People often forget that work is work. A career where everything is engaging/fresh/challenging at all times does not exist. The challenge is to find a way to nurture those aspects in the job we have, or find a job that, with realistic expectations, satisfies us. For example, most despise anything tax related, but there are those who have a passion about taxes that I wish I had about anything. But I'm sure even a passionate taxman has something about that job that bores him. Conversely, a Bricklayer who discovers that he hates laying brick, should probably move on. Otherwise, it really comes down to attitude.
There is a chance those 'existing' tasks are exciting because you aren't working on them.
It sounds like OP has passed the 'in-love' stage of this position. When we start new jobs, usually things are fresh and exciting. You cannot expect that those feelings will last the entire duration of your career. Even in the most varied project-based positions, exciting projects will come and go. Even the ever changing jobs may appear repetitive or mundane to a senior employee. People who try and chase the rush are the ones who are constantly changing from one position to another. We see the passion in them at first, but as their exciting tasks become routine they quickly tire of it. Ironic because you are only providing your full value to your employer after being trained in the defined role. I say again, Work is Work. Do your job, and be patient. Eventually something will keep the fire lit.
All that being said;
1) Ask your boss for something more challenging/engaging/outside your comfort zone. Most managers will appreciate this initiative and honesty. Worst response will be "get back to work", best case you get something that satisfies your needs. Note: be careful what you wish for, new challenges have the same risks mentioned above.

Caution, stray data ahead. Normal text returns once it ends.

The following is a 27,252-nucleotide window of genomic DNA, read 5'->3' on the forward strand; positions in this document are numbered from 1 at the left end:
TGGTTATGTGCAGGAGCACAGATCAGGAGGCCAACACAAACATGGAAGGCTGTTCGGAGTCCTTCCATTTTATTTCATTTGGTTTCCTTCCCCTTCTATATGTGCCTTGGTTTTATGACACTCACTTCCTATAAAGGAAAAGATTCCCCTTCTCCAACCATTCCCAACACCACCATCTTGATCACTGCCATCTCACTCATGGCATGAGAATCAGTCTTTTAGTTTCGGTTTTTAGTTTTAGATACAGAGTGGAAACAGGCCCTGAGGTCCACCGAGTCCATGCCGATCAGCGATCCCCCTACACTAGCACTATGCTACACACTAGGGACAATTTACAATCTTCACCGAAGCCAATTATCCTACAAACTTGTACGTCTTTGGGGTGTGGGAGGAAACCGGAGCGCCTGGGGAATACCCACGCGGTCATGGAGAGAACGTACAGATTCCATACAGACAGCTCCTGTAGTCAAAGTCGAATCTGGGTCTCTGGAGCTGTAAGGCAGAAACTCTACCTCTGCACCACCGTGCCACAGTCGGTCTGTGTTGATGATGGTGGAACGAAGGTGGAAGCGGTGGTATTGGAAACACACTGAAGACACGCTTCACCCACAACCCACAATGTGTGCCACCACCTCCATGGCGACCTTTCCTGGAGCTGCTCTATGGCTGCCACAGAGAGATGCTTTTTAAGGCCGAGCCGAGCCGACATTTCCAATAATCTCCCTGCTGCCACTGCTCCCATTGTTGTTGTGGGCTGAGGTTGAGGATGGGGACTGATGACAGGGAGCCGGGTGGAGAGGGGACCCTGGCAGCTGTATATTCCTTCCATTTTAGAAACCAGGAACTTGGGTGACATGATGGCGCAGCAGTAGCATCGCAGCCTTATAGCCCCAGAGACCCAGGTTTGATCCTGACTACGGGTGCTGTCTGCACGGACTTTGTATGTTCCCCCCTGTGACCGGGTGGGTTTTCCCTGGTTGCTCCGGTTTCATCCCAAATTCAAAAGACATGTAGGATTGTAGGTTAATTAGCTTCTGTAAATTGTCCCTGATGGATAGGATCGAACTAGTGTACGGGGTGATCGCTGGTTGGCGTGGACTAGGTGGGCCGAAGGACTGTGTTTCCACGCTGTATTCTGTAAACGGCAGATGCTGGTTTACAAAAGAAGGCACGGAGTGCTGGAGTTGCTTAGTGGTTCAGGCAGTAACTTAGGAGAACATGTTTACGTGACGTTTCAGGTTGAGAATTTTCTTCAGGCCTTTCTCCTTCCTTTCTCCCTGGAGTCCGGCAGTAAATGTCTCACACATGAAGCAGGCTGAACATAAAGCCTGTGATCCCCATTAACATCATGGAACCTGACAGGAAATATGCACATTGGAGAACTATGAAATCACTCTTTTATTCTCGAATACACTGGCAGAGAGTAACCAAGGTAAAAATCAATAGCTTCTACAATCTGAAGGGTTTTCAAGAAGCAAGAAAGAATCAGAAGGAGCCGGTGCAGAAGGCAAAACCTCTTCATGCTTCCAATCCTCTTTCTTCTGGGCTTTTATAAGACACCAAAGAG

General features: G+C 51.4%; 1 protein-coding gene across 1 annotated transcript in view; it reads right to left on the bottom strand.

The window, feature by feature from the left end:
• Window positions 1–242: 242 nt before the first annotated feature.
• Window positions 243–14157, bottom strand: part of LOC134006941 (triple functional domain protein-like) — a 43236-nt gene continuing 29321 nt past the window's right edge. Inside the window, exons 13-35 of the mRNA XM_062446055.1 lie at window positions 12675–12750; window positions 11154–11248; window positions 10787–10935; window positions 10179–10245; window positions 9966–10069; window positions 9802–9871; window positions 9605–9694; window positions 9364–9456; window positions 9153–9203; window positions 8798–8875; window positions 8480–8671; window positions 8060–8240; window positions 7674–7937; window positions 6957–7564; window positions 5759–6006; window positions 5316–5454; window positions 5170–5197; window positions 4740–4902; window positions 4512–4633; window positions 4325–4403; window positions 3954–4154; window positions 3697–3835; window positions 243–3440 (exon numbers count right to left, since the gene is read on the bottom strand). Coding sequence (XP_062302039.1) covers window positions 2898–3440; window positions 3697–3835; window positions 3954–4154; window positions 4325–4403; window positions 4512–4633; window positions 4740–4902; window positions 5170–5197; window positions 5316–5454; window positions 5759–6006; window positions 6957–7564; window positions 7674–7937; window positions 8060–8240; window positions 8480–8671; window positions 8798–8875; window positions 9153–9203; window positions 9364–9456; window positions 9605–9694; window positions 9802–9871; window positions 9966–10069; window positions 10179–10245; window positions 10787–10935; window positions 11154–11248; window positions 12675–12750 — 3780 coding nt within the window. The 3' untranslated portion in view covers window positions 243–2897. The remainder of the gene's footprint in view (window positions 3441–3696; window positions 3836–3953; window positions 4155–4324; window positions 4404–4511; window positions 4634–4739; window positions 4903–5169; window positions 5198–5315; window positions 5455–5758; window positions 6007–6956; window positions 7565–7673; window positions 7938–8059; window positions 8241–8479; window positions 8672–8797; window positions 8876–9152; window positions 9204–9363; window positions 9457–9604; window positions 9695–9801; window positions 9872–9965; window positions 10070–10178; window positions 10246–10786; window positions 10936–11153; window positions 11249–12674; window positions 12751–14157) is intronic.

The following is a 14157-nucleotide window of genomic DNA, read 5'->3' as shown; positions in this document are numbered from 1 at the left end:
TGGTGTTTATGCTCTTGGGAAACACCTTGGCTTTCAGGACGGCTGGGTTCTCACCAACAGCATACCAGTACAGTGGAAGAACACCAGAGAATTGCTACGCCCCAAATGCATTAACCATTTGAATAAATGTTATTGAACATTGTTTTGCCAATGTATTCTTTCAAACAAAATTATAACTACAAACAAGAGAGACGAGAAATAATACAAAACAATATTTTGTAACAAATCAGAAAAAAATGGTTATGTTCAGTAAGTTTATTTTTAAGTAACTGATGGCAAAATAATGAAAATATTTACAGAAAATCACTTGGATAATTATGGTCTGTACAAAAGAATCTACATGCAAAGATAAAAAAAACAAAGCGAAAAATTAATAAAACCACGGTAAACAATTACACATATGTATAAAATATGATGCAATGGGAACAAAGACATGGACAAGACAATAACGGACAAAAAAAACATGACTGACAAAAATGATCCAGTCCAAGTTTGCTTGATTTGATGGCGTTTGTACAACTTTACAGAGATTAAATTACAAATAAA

2) Try and find excitement in the mundane. I like tracking my time completing repetitive tasks and doing everything in my power to best it. Try to eliminate all inefficiencies associated with said task, you're wanted to get it off your plate asap anyway. Or try finding process improvements that will circumvent the task altogether.
3) Ask if there are any employee developments that the company would be willing to enroll you in or resources that may help further develop. Most of my excitement comes from extracurriculars provided by the company, or externally.
4) Be the best at what you do. There is an power that comes from being the best [position name] the company ever had. To be the one that everyone talks about years after you've moved on. To be painfully missed when you take vacation. Striving for this will motivate you to process the mundane, unexciting stuff better than anyone before, or afterward. Added benefit: there is job security in taking the tasks that have to be done, but most don't want (and being the best to do it).
5) Buck up & Knuckle down. Wait for the golden nuggets to trinkle your way, if they don't, see #1.